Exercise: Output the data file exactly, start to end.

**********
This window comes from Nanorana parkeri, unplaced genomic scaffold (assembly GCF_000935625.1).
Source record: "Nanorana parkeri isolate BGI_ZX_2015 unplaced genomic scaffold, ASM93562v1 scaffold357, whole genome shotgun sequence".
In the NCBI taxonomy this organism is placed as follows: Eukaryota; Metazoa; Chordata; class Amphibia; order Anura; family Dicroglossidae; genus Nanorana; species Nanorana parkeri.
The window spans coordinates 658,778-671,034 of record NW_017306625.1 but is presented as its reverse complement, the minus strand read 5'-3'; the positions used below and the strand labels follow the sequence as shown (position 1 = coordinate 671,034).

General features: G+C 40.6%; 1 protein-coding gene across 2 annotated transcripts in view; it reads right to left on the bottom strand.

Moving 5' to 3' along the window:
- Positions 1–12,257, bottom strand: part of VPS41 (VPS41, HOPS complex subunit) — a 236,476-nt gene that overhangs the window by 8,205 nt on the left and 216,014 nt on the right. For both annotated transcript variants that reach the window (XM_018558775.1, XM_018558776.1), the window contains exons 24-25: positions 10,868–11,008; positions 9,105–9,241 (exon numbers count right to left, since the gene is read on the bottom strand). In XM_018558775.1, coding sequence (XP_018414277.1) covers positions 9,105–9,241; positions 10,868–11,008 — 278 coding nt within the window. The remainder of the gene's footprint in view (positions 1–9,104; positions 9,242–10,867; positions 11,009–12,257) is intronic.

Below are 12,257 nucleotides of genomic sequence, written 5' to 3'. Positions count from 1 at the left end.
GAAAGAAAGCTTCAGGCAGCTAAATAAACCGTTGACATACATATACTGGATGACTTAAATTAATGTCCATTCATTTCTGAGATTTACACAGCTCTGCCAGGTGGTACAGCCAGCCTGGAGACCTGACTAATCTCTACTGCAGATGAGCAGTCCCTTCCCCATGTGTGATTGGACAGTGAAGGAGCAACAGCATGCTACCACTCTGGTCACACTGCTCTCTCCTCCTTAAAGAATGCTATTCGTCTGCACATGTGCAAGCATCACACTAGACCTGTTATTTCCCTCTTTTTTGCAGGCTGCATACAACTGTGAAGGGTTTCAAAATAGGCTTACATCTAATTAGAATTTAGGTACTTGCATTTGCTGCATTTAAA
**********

This window comes from Nanorana parkeri, unplaced genomic scaffold (assembly GCF_000935625.1).
Source record: "Nanorana parkeri isolate BGI_ZX_2015 unplaced genomic scaffold, ASM93562v1 scaffold357, whole genome shotgun sequence".
In the NCBI taxonomy this organism is placed as follows: Eukaryota; Metazoa; Chordata; class Amphibia; order Anura; family Dicroglossidae; genus Nanorana; species Nanorana parkeri.
The window spans coordinates 658,778-671,034 of record NW_017306625.1 but is presented as its reverse complement, the minus strand read 5'-3'; the positions used below and the strand labels follow the sequence as shown (position 1 = coordinate 671,034).

General features: G+C 40.6%; 1 protein-coding gene across 2 annotated transcripts in view; it reads right to left on the bottom strand.

Moving 5' to 3' along the window:
- Positions 1–12,257, bottom strand: part of VPS41 (VPS41, HOPS complex subunit) — a 236,476-nt gene that overhangs the window by 8,205 nt on the left and 216,014 nt on the right. For both annotated transcript variants that reach the window (XM_018558775.1, XM_018558776.1), the window contains exons 24-25: positions 10,868–11,008; positions 9,105–9,241 (exon numbers count right to left, since the gene is read on the bottom strand). In XM_018558775.1, coding sequence (XP_018414277.1) covers positions 9,105–9,241; positions 10,868–11,008 — 278 coding nt within the window. The remainder of the gene's footprint in view (positions 1–9,104; positions 9,242–10,867; positions 11,009–12,257) is intronic.

Below are 12,257 nucleotides of genomic sequence, written 5' to 3'. Positions count from 1 at the left end.
GAAAGAAAGCTTCAGGCAGCTAAATAAACCGTTGACATACATATACTGGATGACTTAAATTAATGTCCATTCATTTCTGAGATTTACACAGCTCTGCCAGGTGGTACAGCCAGCCTGGAGACCTGACTAATCTCTACTGCAGATGAGCAGTCCCTTCCCCATGTGTGATTGGACAGTGAAGGAGCAACAGCATGCTACCACTCTGGTCACACTGCTCTCTCCTCCTTAAAGAATGCTATTCGTCTGCACATGTGCAAGCATCACACTAGACCTGTTATTTCCCTCTTTTTTGCAGGCTGCATACAACTGTGAAGGGTTTCAAAATAGGCTTACATCTAATTAGAATTTAGGTACTTGCATTTGCTGCATTTAAA